Long head of Silla woman reconstructed from skull fragments

In late 2013, archaeologists excavating in advance of a driveway construction project near Gyeongju, a town in southeastern Korea that was the ancient capital of the Silla Kingdom, unearthed human skeletal remains. Found in a mokgwakmyo, a traditional wooden coffin, in a marshy area, the skeleton was complete and relatively well-preserved, albeit fragmented in places. Grave goods, including pottery and a wooden comb, were found inside the coffin that identify it as a Silla-era burial.

The Silla Kingdom started as a small city-state in 57 B.C. and ruled an increasingly large part of the Korean Peninsula until 935 A.D. Its thousand-year duration is one of the longest in the historical record, and two of its ruling dynasties — the Parks and the Kims — transcended the kingdom to become the most common family names in Korea today.

Despite the Silla Kingdom’s long life and enormous influence on the history and modern culture of Korea, researchers have had few opportunities to study Silla bones at all, and never with multiple analytical technologies. Intact human remains from the Silla period are rare because Korea’s acidic soil and the cycles of hot/wet, cold/dry weather accelerate the decomposition of soft tissue and bone alike. A 4th-6th century grave discovered in 2009 contained unprecedented complete sets of human and horse armor, for example, but not a single human remain. The wooden coffin survived, as did a box with assorted grave goods. The bones had disintegrated. The discovery of a complete skeleton in 2013 gave scientists the chance to carry out anthropological analysis, extract mitochondrial DNA, run stable isotope tests and craniofacial analyses that led to a full facial reconstruction.

The person deceased was a woman between 35 and 39 years of age at time of death. The length of the femur indicated she was around 155 cm (five feet) tall. The mitrochondrial DNA results placed her haplogroup F1b1a, a haplogroup typical of East Asia but not the dominant group in living Koreans today. Stable isotope analysis found that her diet consisted mainly of foods in the C3 category (wheat, rice and potatoes) and was likely vegetarian.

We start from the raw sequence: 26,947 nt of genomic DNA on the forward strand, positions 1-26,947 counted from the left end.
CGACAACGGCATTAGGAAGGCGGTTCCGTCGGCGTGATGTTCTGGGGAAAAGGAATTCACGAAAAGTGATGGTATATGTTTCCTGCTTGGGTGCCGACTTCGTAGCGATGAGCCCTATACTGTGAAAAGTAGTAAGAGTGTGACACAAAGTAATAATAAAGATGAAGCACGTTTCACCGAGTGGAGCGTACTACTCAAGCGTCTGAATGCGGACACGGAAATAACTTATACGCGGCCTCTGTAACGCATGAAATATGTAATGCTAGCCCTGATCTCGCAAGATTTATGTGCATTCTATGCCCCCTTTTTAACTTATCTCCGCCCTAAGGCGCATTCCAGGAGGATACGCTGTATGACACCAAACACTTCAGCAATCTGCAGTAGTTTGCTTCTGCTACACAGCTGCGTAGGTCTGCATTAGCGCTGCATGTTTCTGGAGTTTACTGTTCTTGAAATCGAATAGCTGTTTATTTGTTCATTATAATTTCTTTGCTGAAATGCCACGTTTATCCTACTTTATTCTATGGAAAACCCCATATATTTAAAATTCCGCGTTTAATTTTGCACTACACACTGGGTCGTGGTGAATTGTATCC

Her skull was found broken in dozens of pieces. In order to help determine her gender and to create a facial reconstruction, archaeologists cleaned the fragments and dried them. Each piece was scanned and imported into 3D modelling software to figure out how the pieces fit together. Once the model was complete, the team then puzzled together the actual skull from the fragments.

Her skull was unusually long and narrow. This kind of head shape often seen in cases of intentional cranial deformation. It appears to be natural in her case. Intentionally deformed crania are flatter in the front and the bones of the side grow to compensate from the pressure of the deforming agent (usually a piece wood or tight bindings applied to infants when their skulls are still soft).

In the craniometric analysis, the major cranial indices were compared with the corresponding data derived from the subjects of modern Korean adults. The results showed that the skull has longer, narrower and lower cranium with a narrower facial bone and orbits than those from the modern Korean adults groups. The nasal aperture demonstrated an average width in the nasal index. In terms of appearance, it was assumed that the individual had horizontally long & vertically short head with inclined forehead from lateral view and narrower face from frontal view.

This dolichocephalic or long-headedness trait is rare in the population of Korea today. Koreans are more often brachycephalic, defined as the width of their skull being at least 80% of the length.